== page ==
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I was bought some lovely little heart shaped chalk boards that were also name cards. The little hearts have ribbon on the tops you can fasten them around the stem of your wine glass as you set the table. I love these chalk boards and they give the table a lovely vintage feel. To write names on the boards I invested in a packet of white crayola chalk. ==Price and availability== The cost of a packet of 12 chalks is 90p which is cheap and I am happy to pay this sort of money for god quality chalk. ==Description== The chalks are packaged in the unmistakable Crayola yellow cardboard and sit neatly in the box with a flip top lid for access. They break easily so choose a packet from the back of the shelf. The chalks are around 4 inch long and less than half an inch wide. The chalks have a flat edge on either side. On holding the chalk a very small amount of chalk residue will be left on your fingers. The chalks are thick and easy to handle. ==My experiences== I find that the chalks are a little too flat to write with on the small chalk boards when I first open the packet so I have to sharpen them by filing away at one of the ends. I need a thinner point to be able to write neatly and legibly on the place card. As you press on, you will see the rich white lines cover the board nicely, you do not need to go over the lines and on the whole you do not even need to press on that much to make a good stroke. Some chalk is too hard and it is hard to get it to transfer on to the chalk board. Afterwards, the chalk marks just rub off and with a damp cloth the boards look as good as new. As a child I was allowed to use chalk outside and cover some of the flag stones with chalk designs, afterwards the rain just washed the chalk away so there was no lasting damage but it was fun being able to chalk and draw outside; no other medium can be used in this way. We used to draw maps and hopscotches and overall had a lot of fun with the chalk. I now use for much more sophisticated purposes but I still remember the fun I used to have. Overall, a good product and a reliable one too.
**Introduction** As my daughter has reached the age of 19 months recently, at her daycare she is doing a lot of drawing nowadays. I am pretty sure she will become the next Picasso. I've noticed she is really fond of drawing so last week I bought some pencils, colouring books and a chalkboard with these white chalks. Today she got her presents and she immediately started to use the chalk on her chalkboard. Hope you like my review! **About Crayola** Crayola is a brand of artistry supplies. The company was founded in 1885, but at that time was named Binney and Smith. The company was best known for its crayons. Originally the company was an industrial pigment supply company but after a while it started to focus on art products that could be used at home and on schools. The famous white chalk was one of the first products sold to schools and households. Later on the assortment was expanded with product such as colored pencils, paint in all sorts of colors, modeling clay and markers. The Crayola products are known for their non-toxic and safe use for children. Crayola is known among 99% of British households. The Crayola products are sold in over 80 countries worldwide. **About Crayola chalk** These famous white chalk crayons can be bought at nearly any office supply store, toy store, warehouse and book store. They are cheap, and will only cost you £0.79 which I think is a bargain. There are 12 crayons in a box, the cardboard box isn't too steady, but I guess the best way to avoid broken crayons is to put them in another box, one that is steadier. I like the fact there are 12 chalk crayons in a box. Everybody with a creative toddler running around, probably knows these crayons get lost, thrown in the bin while they shouldn't be in there, get eaten or just break because they fall on the floor. With an amount of 12 crayons, it is easy to replace a broken one. Something I also like about these chalk crayons, is the fact that when my daughter accidentally draws on her clothes or on me (which seems to happen quite a lot "accidentally", the chalk can be removed easily. You just need to wet a cloth and the chalk stain can be wiped away. The chalk is dust free, so when it is used to draw on the chalk board, you don't need to hover the entire room because there isn't any dust coming from these crayons. I have been teaching for quite some years and the chalk I used always was very dusty, so these Crayola chalks are a lot better. **My opinion** Cheap chalk crayons, easy to use, no dust problems when using these and besides that, for sale at almost any store that sells office supplies or art-supplies. Sure, these chalk crayons will break when they fall on the hard kitchen floor, but I guess for 0.79 P that shouldn't be much of a problem.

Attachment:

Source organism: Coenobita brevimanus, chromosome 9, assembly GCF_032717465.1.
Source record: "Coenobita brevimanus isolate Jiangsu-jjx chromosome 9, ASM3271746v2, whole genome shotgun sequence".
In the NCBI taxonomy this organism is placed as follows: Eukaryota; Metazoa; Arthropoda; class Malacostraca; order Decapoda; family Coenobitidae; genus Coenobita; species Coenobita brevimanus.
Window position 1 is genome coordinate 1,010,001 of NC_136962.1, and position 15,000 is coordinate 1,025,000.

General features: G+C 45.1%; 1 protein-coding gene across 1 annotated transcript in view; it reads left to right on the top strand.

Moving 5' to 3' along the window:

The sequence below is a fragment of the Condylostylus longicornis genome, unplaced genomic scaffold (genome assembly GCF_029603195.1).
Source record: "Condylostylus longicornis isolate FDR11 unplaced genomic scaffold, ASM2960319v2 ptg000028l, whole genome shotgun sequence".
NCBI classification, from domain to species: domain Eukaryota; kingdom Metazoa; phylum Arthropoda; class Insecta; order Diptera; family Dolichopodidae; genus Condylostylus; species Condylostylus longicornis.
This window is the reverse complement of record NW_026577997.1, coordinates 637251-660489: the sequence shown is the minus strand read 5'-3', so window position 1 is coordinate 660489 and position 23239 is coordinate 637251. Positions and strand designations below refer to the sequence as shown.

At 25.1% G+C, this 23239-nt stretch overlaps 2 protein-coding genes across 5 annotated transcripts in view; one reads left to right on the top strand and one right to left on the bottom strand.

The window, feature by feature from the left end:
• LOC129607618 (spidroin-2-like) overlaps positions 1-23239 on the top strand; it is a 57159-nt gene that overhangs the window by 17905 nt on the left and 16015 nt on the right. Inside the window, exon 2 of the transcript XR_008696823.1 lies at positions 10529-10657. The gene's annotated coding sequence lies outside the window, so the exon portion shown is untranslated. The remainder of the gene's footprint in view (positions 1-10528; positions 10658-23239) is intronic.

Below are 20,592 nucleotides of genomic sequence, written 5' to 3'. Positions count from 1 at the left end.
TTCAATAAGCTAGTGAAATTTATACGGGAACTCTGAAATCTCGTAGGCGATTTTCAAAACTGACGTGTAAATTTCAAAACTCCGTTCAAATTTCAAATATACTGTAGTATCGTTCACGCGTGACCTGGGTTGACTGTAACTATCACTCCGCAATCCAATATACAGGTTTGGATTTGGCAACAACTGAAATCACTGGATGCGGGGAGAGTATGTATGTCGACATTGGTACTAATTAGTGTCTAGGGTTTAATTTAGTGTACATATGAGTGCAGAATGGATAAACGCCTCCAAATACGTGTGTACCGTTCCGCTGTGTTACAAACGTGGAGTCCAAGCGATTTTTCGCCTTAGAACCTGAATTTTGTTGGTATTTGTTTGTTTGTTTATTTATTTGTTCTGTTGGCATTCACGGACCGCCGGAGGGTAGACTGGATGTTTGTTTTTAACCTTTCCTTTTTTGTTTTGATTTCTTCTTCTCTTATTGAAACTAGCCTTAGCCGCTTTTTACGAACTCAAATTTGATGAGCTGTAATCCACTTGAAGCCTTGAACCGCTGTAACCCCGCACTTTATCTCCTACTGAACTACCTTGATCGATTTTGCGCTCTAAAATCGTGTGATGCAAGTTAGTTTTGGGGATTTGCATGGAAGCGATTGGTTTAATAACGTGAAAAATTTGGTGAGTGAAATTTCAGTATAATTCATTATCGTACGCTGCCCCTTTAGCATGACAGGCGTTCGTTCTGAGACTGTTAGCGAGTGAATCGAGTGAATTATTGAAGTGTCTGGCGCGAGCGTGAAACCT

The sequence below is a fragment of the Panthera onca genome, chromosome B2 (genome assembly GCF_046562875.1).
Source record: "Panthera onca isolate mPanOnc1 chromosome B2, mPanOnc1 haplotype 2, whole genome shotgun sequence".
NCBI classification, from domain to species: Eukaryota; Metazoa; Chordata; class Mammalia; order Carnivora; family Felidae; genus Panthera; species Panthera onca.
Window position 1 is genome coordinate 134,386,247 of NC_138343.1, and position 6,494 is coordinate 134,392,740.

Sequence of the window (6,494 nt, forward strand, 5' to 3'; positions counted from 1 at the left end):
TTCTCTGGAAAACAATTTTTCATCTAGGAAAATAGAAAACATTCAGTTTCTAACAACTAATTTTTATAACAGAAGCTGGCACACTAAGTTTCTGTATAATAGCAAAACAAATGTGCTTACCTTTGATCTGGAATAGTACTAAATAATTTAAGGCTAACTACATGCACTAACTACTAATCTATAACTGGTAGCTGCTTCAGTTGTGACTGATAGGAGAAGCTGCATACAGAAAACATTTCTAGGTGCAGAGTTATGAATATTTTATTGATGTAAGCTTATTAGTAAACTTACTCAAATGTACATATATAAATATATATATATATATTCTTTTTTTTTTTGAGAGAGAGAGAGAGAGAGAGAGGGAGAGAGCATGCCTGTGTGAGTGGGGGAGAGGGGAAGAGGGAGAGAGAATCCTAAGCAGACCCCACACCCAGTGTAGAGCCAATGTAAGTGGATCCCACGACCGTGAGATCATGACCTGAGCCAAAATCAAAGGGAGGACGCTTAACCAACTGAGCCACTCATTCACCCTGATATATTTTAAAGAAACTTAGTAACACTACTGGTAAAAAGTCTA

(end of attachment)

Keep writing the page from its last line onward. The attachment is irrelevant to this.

Crayola are a company who specialise in art and crafts products, including pens, coloured pencils, colouring books and CHALK to name but a few. This review is on the white chalk that they sell, and in which I had cause to buy a box of a couple of months ago. I bought my box on line for less than 80p (including delivery) from a well known and large online retailer, which I thought was a bargain. Sadly when it arrived, 8 out of the 12 chalks were broken in some way. Upon contacting the retailer another box were sent. This time all 12 white chalks were in full, and measured I guess about 5 inches. There can't be many of us over the age of 40, who don't remember the old blackboard. During those days standard chalk was used, along with a duster. The chalk created a lot of dust, and when removed with a duster, it gathered it all. I know, because I was the lad in class who usually had the duster thrown at him, for not paying attention in class. There have been reports over the year of teachers who had allergies because of the dust, and subsequently became ill. Fortunately over the years, technology has moved forward and blackboards are somewhat a thing of the past. I am teaching my little boy to write at the moment, and I have a blackboard on legs, as well as a small hand held one with a timber frame. When I bought it originally it came with chalk, but this was some years ago when my other children were young. I therefore bought some white and coloured chalk. My youngster fortunately doesn't suffer from asthma, but I know how in youngsters this can be triggered by dust. I was therefore delighted to note that Crayola had created Anti Dust Chalk. I have used this on a number of occasions now, and the little lad loves playing teacher. When it was hot we'd use the boards in the garden. So what has changed? Well the chalk snaps easy. That hasn't changed. It writes well. However it certainly is true that it creates 'less' dust, when rubbed out. I say less dust, because it does actually create a small amount. I guess this is the reason it is called Anti Dust rather than No Dust Chalk, My other daughter uses it to write on the pavement, and I have found with a bit of water (and occasionally a brush) it can be removed. This chalk is suitable for all kinds of things. I've noticed many shops, bars etc still use boards, to write special offers etc. It is so much cheaper and will stand up to the weather,more than pen on carboard/paper, and looks more professional too. At less than 80p a pack of 12, delivered (see advert on this page) you can certainly understand why. Highly Recommended!! Copyright stebiz 2010 - also on ciao.co.uk